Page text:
While we don’t know for sure yet that this build-up is actually a problem, many foragers sense the pawpaw’s naturally short and aromatic season is a signal from nature that the fruit is best enjoyed in moderation. Better to eat a few pieces with delight and share the rest, rather than hoard for yourself the entirety of a mature tree’s bountiful harvest.
What are you really trying to say here? My noble editor asks.
There is a connection between my beleaguered local park and the dirt cups in my basement, I tell her.
I spent so much of my summer immersed in this local drama that sometimes, I look back and worry I haven’t been productive enough these last few months. But that’s just a brief resurfacing of an old mindset, a way of thinking I’ve long been training myself to bury over and over again until it’s smothered out for good: creative value is not yoked to a dollar figure. My time, energy, and attention can never be truly measured on a spreadsheet.
So while I don’t know yet if this real-life fight to save a local park will become a novel or a podcast or something else entirely, I do know that no matter what, my involvement has already been valuable. I’ve engaged it with my full attention and best effort. In exchange, the park has offered me a wide array of seeds for fresh creative ideas. I’m planting all of them now, in the equivalent of dirt cups in my imagination. For the foreseeable future, I’ll be tending them and watching to see which take root. When they’re strong enough, I’ll start transplanting the strongest of these idea seedlings to the page.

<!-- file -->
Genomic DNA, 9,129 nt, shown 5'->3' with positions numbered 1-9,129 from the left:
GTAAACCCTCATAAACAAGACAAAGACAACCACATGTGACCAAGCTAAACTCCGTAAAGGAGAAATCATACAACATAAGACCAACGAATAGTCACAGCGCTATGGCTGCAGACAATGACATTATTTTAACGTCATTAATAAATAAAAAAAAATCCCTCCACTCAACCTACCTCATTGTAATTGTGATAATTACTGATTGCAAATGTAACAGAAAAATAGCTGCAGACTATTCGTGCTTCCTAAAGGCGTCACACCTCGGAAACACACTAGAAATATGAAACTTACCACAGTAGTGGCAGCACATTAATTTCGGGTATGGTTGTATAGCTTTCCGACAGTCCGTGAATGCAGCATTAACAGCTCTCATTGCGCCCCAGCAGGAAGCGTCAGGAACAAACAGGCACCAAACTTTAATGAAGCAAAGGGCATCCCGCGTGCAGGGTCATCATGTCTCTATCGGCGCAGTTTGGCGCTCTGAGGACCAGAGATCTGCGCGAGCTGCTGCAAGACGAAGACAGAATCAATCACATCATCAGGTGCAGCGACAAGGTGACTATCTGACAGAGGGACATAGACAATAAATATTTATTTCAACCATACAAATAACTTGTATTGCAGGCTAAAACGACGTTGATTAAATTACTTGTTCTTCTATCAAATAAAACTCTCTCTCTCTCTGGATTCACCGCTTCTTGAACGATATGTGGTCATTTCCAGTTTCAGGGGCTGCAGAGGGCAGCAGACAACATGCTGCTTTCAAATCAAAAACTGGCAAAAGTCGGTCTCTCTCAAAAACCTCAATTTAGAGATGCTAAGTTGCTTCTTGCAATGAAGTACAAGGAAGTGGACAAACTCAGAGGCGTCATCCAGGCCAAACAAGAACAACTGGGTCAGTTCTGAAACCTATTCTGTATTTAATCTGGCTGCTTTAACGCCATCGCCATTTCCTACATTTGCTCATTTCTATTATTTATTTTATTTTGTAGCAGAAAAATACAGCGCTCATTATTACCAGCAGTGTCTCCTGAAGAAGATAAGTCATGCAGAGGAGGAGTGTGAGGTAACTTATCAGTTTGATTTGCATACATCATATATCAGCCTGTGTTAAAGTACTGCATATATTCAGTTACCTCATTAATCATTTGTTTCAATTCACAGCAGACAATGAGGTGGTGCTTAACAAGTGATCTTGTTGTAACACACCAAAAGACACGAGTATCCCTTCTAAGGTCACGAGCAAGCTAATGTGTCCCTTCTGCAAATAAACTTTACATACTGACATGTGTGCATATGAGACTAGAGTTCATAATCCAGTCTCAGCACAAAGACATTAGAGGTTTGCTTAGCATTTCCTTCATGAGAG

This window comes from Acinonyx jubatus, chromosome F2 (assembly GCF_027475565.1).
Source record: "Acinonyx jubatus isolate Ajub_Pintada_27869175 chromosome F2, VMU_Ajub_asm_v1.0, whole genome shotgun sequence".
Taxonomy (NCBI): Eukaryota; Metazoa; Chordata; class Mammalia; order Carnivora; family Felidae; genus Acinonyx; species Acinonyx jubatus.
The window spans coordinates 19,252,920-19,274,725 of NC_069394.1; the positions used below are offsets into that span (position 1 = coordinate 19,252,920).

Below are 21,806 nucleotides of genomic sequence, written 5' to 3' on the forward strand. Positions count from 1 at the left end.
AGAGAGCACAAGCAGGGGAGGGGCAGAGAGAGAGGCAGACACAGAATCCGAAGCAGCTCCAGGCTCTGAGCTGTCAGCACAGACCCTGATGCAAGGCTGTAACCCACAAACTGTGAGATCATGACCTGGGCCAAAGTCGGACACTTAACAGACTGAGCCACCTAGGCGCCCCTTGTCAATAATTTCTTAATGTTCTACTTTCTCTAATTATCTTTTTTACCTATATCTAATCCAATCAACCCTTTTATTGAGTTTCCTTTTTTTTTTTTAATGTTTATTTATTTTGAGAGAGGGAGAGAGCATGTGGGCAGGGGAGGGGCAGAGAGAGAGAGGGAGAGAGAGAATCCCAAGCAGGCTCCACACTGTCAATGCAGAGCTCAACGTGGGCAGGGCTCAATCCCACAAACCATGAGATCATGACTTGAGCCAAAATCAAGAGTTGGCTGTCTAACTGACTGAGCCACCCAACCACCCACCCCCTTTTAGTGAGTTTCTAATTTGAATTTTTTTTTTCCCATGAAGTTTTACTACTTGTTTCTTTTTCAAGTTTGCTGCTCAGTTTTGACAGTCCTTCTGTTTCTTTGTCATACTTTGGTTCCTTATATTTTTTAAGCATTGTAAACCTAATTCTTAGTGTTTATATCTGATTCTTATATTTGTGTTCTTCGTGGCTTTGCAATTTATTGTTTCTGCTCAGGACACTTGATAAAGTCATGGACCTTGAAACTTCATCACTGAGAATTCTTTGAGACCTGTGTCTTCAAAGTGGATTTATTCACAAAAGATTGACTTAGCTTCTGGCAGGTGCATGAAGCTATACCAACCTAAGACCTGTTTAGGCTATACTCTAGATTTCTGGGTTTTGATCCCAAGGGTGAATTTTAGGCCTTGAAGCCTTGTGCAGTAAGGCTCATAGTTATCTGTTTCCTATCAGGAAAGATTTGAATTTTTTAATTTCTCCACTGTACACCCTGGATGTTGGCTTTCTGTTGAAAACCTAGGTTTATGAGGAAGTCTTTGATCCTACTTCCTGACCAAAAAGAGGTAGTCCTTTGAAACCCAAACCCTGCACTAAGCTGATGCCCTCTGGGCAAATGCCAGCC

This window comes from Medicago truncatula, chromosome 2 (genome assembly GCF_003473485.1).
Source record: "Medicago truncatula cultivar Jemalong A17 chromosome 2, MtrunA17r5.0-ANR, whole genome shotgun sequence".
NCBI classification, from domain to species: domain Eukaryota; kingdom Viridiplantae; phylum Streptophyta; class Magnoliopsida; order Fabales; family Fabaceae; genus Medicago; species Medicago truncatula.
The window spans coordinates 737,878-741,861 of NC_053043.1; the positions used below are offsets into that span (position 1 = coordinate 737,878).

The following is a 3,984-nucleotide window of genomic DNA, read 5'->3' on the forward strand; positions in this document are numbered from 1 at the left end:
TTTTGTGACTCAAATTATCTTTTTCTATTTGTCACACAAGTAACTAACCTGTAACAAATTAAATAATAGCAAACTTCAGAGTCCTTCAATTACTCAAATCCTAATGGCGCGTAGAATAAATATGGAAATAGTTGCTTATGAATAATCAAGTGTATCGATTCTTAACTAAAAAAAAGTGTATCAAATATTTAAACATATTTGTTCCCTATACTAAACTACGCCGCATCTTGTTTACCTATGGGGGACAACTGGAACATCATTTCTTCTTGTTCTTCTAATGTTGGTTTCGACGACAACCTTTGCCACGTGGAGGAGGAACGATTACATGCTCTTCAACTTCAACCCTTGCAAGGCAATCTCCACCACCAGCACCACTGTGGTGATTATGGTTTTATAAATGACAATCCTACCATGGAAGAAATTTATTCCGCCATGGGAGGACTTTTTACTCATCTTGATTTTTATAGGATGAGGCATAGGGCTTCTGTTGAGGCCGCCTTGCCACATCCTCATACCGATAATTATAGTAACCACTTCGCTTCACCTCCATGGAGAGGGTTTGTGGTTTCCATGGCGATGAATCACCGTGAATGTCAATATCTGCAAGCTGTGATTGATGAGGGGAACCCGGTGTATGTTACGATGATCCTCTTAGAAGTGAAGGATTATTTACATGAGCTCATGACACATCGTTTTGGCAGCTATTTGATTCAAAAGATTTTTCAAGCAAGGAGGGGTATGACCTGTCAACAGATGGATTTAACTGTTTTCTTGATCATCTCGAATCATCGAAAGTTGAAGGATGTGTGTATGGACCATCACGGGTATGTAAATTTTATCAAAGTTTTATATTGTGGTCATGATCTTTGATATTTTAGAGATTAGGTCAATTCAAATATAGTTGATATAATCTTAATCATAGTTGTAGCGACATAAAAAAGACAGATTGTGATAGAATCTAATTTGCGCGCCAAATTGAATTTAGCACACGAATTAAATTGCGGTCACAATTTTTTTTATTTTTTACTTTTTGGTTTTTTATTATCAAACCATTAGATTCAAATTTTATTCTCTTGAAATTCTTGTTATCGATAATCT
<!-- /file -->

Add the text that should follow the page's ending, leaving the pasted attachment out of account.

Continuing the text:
The fact that pawpaw trees happen to produce a fruit we humans consider to be a delicacy is not, of course, their sole purpose, the entire sum of their worth on this planet. Pawpaw leaves, for example, are the primary food of choice for zebra swallowtail caterpillars, which grow into striking black-and-white butterflies that are the ideal pollinators for blueberries, redbud trees, and various borage plants. We could try to put a price on all that value, but doing so would, of course, miss the point.
The people in charge of my city want to let a shared, public space be consumed by private development. And what they build will generate wealth that primarily benefits one man’s pocket, one man’s mouth—the park would become a greed-space, rather than a green one.
This is the future, I tell my daughter as she watches me drizzle water over the pawpaw seed cups in the basement. I try to explain that by taking care of these seeds today, we’ll also help lots of big butterflies many years from now that will pass through our yard.
She tugs my hand, tired of my talking, and we head out the back door and walk to the park.
If you’d like to join the fight to save a very old park in central Alabama, please consider supporting the legal fund.
Sandra K. Barnidge is an Alabama-based writer with a passion for small towns and overlooked places. Her fiction leans speculative and has appeared in Barren, Nimrod, The Fiddlehead, Reckon Review, Reservoir Ridge, and elsewhere.